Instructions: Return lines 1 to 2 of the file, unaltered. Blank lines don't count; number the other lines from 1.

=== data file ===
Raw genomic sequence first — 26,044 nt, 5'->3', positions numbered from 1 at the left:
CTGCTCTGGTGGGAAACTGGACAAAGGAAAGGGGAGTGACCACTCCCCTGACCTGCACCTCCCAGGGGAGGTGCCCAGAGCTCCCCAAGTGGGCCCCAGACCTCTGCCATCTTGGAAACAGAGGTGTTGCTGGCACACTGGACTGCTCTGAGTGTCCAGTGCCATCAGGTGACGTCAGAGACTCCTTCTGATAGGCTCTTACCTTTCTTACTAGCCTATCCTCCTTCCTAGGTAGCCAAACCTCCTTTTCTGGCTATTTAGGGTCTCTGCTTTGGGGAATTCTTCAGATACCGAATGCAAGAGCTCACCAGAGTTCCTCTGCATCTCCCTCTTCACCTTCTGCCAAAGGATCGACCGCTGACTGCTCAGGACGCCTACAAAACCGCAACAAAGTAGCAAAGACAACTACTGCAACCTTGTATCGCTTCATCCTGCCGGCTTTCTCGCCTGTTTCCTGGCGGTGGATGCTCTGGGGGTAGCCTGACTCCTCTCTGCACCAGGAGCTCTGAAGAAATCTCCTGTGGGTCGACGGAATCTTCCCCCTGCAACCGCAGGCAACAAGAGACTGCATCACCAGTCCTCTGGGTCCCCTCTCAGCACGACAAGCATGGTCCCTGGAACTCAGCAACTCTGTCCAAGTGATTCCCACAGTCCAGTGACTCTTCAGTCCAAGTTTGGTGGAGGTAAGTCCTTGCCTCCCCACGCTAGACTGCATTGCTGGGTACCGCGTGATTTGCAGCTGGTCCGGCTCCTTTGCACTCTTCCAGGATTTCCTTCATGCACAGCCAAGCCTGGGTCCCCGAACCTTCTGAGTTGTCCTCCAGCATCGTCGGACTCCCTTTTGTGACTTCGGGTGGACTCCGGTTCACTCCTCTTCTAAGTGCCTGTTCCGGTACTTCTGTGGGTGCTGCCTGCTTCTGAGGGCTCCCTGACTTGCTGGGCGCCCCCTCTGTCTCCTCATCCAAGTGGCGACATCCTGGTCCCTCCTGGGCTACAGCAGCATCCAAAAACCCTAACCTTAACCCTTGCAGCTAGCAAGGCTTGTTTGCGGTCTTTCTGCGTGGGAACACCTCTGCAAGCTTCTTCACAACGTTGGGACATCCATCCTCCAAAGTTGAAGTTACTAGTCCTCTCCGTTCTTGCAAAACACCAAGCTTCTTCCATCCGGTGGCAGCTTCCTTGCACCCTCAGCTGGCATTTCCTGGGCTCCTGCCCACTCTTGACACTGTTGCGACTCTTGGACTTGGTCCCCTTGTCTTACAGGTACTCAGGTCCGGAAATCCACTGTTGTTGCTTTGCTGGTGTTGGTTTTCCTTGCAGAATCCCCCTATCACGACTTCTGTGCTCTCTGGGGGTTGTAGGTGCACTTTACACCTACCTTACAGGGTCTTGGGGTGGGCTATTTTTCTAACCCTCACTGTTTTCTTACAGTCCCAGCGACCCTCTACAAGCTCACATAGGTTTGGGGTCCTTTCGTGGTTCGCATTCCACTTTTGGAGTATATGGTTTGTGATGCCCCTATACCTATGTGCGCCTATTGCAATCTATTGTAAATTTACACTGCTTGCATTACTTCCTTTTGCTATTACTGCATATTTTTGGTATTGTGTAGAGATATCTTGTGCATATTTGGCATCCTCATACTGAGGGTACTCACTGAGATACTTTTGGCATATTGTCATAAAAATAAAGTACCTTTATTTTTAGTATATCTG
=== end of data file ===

Raw genomic sequence first — 26,044 nt, 5'->3', positions numbered from 1 at the left:
CTGCTCTGGTGGGAAACTGGACAAAGGAAAGGGGAGTGACCACTCCCCTGACCTGCACCTCCCAGGGGAGGTGCCCAGAGCTCCCCAAGTGGGCCCCAGACCTCTGCCATCTTGGAAACAGAGGTGTTGCTGGCACACTGGACTGCTCTGAGTGTCCAGTGCCATCAGGTGACGTCAGAGACTCCTTCTGATAGGCTCTTACCTTTCTTACTAGCCTATCCTCCTTCCTAGGTAGCCAAACCTCCTTTTCTGGCTATTTAGGGTCTCTGCTTTGGGGAATTCTTCAGATACCGAATGCAAGAGCTCACCAGAGTTCCTCTGCATCTCCCTCTTCACCTTCTGCCAAAGGATCGACCGCTGACTGCTCAGGACGCCTACAAAACCGCAACAAAGTAGCAAAGACAACTACTGCAACCTTGTATCGCTTCATCCTGCCGGCTTTCTCGCCTGTTTCCTGGCGGTGGATGCTCTGGGGGTAGCCTGACTCCTCTCTGCACCAGGAGCTCTGAAGAAATCTCCTGTGGGTCGACGGAATCTTCCCCCTGCAACCGCAGGCAACAAGAGACTGCATCACCAGTCCTCTGGGTCCCCTCTCAGCACGACAAGCATGGTCCCTGGAACTCAGCAACTCTGTCCAAGTGATTCCCACAGTCCAGTGACTCTTCAGTCCAAGTTTGGTGGAGGTAAGTCCTTGCCTCCCCACGCTAGACTGCATTGCTGGGTACCGCGTGATTTGCAGCTGGTCCGGCTCCTTTGCACTCTTCCAGGATTTCCTTCATGCACAGCCAAGCCTGGGTCCCCGAACCTTCTGAGTTGTCCTCCAGCATCGTCGGACTCCCTTTTGTGACTTCGGGTGGACTCCGGTTCACTCCTCTTCTAAGTGCCTGTTCCGGTACTTCTGTGGGTGCTGCCTGCTTCTGAGGGCTCCCTGACTTGCTGGGCGCCCCCTCTGTCTCCTCATCCAAGTGGCGACATCCTGGTCCCTCCTGGGCTACAGCAGCATCCAAAAACCCTAACCTTAACCCTTGCAGCTAGCAAGGCTTGTTTGCGGTCTTTCTGCGTGGGAACACCTCTGCAAGCTTCTTCACAACGTTGGGACATCCATCCTCCAAAGTTGAAGTTACTAGTCCTCTCCGTTCTTGCAAAACACCAAGCTTCTTCCATCCGGTGGCAGCTTCCTTGCACCCTCAGCTGGCATTTCCTGGGCTCCTGCCCACTCTTGACACTGTTGCGACTCTTGGACTTGGTCCCCTTGTCTTACAGGTACTCAGGTCCGGAAATCCACTGTTGTTGCTTTGCTGGTGTTGGTTTTCCTTGCAGAATCCCCCTATCACGACTTCTGTGCTCTCTGGGGGTTGTAGGTGCACTTTACACCTACCTTACAGGGTCTTGGGGTGGGCTATTTTTCTAACCCTCACTGTTTTCTTACAGTCCCAGCGACCCTCTACAAGCTCACATAGGTTTGGGGTCCTTTCGTGGTTCGCATTCCACTTTTGGAGTATATGGTTTGTGATGCCCCTATACCTATGTGCGCCTATTGCAATCTATTGTAAATTTACACTGCTTGCATTACTTCCTTTTGCTATTACTGCATATTTTTGGTATTGTGTAGAGATATCTTGTGCATATTTGGCATCCTCATACTGAGGGTACTCACTGAGATACTTTTGGCATATTGTCATAAAAATAAAGTACCTTTATTTTTAGTATATCTG